Horse Soldier Bourbon's John Koko summed it up like this: "There can't be anything more authentic than us coming back to where it all started. And here we are."
Koko publicly introduced himself and the rest of the Horse Soldier Bourbon family at a press conference held Friday at the Energy Center in Somerset.
He was joined by his wife, Elizabeth Pritchard Koko, and Scott Neil.
Koko said that Pritchard and Neil would be among those who brought the business into the Pulaski area.
Neil, named the lead of operations by Koko, told the crowd that the first steps were just now being taken. "This is the start of the beginning. There's a lot more things we have to do. Then, we get into establishing our roots here, so please be patient, because it's new to us a little bit too."
As such, there were no revelations Friday as to where the distillery might be located or other particulars, but Somerset-Pulaski Economic Development Authority (SPEDA) President Chris Girdler told the crowd to "stay tuned."
He promised a community event to be held in late spring called "Whisky and War Stories" that would not only be one to remember, but would provide further updates.
"We anticipate being able to discuss the location of Horse Soldier Bourbon, future plans, and some very interesting and intriguing information that we know that everyone will be very excited about," said Girdler.
SPEDA announced back in December plans to bring the bourbon company into the area.
It will launch a two-phase, $50 million project that will add 56 direct jobs. Horse Soldier Bourbon is currently distilled in Columbus, Ohio, and bottled in Florida.
The company's owners are members of the first U.S. Army Special Forces unit to enter Afghanistan following the infamous 9/11 attacks. The small teams of Green Berets, mounted on horseback, rode into northern Afghanistan. These men became known as "The Horse Soldiers" -- thus the name of their brand of bourbon.
The 2018 film "12 Strong" is based on their story.
Koko told the Somerset crowd that because their story begins on the Cumberland River - many of their members were conducting Green Beret training on the river on the day the Twin Towers fell - that coming back to the area felt like coming home.
Neil added: "This really is the next chapter of our lives. All we want out of America is the American dream we've been defending."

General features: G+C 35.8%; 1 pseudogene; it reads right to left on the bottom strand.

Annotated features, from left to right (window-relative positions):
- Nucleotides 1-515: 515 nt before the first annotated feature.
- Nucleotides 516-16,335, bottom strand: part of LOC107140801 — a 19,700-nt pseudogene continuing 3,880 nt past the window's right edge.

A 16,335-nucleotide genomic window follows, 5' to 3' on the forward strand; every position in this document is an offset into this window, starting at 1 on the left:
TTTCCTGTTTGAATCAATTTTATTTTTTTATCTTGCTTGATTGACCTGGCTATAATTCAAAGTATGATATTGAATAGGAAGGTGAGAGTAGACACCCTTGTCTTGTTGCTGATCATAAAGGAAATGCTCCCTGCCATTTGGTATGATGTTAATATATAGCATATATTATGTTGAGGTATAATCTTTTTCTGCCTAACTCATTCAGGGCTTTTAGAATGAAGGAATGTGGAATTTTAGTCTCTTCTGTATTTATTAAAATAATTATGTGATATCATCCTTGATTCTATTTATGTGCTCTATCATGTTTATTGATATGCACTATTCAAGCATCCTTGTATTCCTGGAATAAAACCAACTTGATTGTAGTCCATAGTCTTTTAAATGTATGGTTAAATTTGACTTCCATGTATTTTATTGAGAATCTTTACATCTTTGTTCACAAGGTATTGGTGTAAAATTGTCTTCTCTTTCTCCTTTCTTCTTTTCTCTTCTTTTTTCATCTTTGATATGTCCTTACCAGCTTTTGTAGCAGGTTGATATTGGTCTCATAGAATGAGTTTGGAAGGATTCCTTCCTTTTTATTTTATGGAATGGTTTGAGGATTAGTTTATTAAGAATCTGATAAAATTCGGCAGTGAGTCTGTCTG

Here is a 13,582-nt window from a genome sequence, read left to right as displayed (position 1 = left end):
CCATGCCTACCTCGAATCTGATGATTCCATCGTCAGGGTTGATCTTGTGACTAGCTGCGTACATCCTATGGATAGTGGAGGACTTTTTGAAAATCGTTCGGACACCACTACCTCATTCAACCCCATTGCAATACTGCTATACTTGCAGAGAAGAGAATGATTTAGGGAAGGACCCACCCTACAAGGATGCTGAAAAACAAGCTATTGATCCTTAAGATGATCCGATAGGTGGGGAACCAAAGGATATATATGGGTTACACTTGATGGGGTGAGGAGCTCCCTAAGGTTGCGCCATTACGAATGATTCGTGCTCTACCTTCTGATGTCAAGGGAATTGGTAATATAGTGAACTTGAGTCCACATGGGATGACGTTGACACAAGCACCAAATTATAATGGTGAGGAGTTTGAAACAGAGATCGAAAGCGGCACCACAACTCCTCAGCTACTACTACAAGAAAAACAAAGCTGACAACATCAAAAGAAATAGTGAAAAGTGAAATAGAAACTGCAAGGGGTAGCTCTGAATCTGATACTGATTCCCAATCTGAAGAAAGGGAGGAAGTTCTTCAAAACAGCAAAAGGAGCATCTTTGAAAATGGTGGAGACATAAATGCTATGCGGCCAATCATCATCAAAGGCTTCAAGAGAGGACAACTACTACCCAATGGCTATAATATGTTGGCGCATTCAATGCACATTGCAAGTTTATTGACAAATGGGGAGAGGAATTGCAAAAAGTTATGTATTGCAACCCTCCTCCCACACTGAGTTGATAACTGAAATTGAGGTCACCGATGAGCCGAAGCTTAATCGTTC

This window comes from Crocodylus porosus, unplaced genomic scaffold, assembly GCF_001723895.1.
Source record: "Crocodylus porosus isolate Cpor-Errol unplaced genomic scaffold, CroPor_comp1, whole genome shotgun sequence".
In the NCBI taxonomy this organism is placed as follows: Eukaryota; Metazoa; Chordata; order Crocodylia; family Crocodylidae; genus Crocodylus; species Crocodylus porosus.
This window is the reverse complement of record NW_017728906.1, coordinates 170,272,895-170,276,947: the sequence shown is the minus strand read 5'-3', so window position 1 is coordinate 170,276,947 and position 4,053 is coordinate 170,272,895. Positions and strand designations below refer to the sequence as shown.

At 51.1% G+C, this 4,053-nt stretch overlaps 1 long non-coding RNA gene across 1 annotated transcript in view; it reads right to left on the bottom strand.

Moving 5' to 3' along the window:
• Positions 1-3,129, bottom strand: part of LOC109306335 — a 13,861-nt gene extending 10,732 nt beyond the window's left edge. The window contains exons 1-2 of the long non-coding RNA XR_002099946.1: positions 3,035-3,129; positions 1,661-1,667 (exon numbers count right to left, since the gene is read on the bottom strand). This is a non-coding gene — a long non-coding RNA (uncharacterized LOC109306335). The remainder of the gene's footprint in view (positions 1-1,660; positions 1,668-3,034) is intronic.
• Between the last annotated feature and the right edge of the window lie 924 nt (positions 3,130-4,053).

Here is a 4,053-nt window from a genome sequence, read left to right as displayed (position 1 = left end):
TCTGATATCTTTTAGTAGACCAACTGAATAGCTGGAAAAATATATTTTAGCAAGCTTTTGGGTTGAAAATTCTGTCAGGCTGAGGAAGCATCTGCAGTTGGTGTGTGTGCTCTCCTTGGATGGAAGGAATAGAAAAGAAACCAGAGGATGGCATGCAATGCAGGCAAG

He said the company also want to show other veterans there are opportunities out there.
"We started this company with nothing. We left service and we said, 'Now what are we going to do?'"
Both Girdler and Somerset Mayor Alan Keck called the announcement an historic event.
Girdler called it "a moment in time that's going to be forever talked about in our community and the Lake Cumberland region, and throughout the entire commonwealth of Kentucky. "
Keck said, "I'm just excited for Somerset and Pulaski County. This is a moment that we'll all look back on so fondly and say, 'You know what? I was there.'"
Keck talked about how he envisioned bringing a distillery to the area even before getting elected as mayor, feeling that such a business would be a boon to both that business and the area as far as jobs and tourism were concerned.
"One of the reasons Koko and I bonded so quickly was that it was easy to see that his vision was vast," Keck said. "That he was looking to accomplish something in life that lasted far beyond his own, and that's what we want to do here in Somerset and Pulaski County."
Koko said that the driving forces behind the company were both community and values.
"Having a community is more than living next to each other," he said. "It's about being united. It's about accepting differences between us to find commonality. It's about coming together on the big things that matter as a country, some of which we were proud to participate in."